Adult video game players often unhealthy

 
By Tom Nordlie • Published: December 28th, 2009
Category: Health in a Heartbeat
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At first glance, video games don’t seem like a health threat.

Sitting in a chair and pushing buttons, you don’t risk injury, except maybe carpal tunnel syndrome.

But research shows that young players can suffer from weight problems, aggressive behavior and delinquency.

According to a study in the American Journal of Preventive Medicine, adults aren’t immune to the negative effects of video games, either.

In the study, researchers surveyed more than five-hundred adults in the Seattle-Tacoma area, which has the nation’s highest level of Internet usage.

Overall, forty-five percent of respondents played video games. Fifty-six percent of the gamers were men.

The survey asked about the importance of video games in participants’ lives, and how much time they spent playing.

Other questions asked for self-assessments of depression, health status, personality and social activity.

The results showed that video game players spent more time using the Internet and television than nonplayers. They also reported less social support from family and friends.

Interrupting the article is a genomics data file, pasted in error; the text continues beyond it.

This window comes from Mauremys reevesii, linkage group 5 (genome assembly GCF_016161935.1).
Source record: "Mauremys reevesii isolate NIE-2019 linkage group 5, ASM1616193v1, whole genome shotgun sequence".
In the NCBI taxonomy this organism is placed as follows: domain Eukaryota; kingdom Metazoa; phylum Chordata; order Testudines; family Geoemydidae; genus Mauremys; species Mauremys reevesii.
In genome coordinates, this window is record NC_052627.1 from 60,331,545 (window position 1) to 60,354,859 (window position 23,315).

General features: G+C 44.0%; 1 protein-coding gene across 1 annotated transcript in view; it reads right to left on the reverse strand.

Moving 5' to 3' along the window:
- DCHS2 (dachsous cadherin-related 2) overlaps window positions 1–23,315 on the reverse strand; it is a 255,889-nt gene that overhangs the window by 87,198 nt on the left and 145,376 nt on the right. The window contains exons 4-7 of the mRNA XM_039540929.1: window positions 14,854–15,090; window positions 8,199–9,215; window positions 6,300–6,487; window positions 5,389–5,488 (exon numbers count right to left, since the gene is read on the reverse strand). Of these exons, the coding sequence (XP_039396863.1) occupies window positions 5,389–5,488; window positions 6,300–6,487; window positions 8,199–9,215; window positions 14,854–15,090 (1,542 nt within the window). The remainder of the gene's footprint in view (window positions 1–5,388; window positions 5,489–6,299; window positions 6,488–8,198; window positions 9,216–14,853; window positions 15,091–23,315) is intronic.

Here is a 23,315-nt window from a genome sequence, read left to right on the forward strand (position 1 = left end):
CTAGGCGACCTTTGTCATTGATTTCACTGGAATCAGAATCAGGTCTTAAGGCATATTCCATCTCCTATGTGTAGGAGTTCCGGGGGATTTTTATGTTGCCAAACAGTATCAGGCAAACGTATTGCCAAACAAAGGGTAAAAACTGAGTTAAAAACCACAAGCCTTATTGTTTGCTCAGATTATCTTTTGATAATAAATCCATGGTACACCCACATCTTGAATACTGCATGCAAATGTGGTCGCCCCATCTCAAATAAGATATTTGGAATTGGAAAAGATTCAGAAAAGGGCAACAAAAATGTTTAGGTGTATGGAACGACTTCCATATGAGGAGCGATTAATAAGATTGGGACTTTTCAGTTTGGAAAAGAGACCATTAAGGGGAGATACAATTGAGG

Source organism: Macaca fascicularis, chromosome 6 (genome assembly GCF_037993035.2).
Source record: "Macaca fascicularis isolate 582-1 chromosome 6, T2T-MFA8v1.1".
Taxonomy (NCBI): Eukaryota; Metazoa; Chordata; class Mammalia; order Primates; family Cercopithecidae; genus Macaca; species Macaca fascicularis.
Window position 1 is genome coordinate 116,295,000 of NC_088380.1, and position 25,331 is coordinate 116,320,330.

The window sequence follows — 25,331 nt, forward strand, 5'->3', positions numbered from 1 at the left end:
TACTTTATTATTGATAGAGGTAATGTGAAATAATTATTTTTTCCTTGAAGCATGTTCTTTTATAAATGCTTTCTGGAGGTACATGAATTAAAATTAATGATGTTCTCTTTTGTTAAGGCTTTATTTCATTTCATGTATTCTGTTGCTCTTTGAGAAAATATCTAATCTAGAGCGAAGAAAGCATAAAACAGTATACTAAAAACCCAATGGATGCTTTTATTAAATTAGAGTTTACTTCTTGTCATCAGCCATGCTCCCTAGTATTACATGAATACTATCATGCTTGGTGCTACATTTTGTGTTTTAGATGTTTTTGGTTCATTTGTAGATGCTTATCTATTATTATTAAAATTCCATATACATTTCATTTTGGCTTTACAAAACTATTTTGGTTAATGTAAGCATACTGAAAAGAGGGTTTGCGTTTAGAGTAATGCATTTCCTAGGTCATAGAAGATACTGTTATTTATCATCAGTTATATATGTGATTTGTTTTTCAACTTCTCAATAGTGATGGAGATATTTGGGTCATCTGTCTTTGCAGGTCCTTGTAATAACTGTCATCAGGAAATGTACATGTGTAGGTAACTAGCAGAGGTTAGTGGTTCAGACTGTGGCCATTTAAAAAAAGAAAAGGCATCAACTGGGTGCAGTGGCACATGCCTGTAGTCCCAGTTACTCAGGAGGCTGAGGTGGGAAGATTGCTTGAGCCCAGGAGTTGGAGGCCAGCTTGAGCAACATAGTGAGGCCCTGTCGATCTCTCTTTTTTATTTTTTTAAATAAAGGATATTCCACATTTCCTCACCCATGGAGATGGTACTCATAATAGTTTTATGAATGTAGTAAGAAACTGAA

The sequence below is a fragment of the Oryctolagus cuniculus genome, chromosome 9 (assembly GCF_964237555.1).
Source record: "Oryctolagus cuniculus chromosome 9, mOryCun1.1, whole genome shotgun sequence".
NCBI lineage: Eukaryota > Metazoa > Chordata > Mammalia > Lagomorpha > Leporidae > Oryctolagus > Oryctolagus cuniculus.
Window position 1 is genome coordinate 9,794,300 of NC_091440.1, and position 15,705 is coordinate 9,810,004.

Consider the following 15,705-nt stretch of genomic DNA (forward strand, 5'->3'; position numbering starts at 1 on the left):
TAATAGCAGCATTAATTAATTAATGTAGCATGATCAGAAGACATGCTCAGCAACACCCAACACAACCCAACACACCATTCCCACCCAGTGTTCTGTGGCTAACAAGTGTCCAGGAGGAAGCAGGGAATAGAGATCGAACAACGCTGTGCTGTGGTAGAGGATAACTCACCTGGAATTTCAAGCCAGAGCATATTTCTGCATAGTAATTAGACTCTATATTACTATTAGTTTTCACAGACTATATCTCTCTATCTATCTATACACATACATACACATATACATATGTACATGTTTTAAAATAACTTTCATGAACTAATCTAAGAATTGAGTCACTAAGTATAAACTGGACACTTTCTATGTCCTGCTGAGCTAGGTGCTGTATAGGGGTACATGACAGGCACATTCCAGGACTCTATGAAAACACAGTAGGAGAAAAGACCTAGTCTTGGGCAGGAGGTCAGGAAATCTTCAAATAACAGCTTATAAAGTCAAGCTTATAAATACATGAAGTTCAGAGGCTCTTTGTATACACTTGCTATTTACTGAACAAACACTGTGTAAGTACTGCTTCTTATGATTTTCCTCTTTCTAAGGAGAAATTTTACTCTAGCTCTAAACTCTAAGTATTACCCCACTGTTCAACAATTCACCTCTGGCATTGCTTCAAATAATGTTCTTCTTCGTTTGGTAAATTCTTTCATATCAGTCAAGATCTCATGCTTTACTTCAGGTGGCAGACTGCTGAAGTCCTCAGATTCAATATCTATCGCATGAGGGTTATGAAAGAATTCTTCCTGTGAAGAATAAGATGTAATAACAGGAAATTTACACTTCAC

Compared with other men, male gamers were more likely to have high body mass index, a measure of weight to height.

Female gamers were more likely to be depressed and report poor overall health, compared with other women.

The researchers speculated that women use video games to escape their problems, whereas men use games to socialize.

So perhaps intervention strategies aimed at reducing video game use should be gender-specific.

By offering alternatives that satisfy the need to escape or socialize, scientists may be able to encourage players to shut off the games and plug into real life a bit more.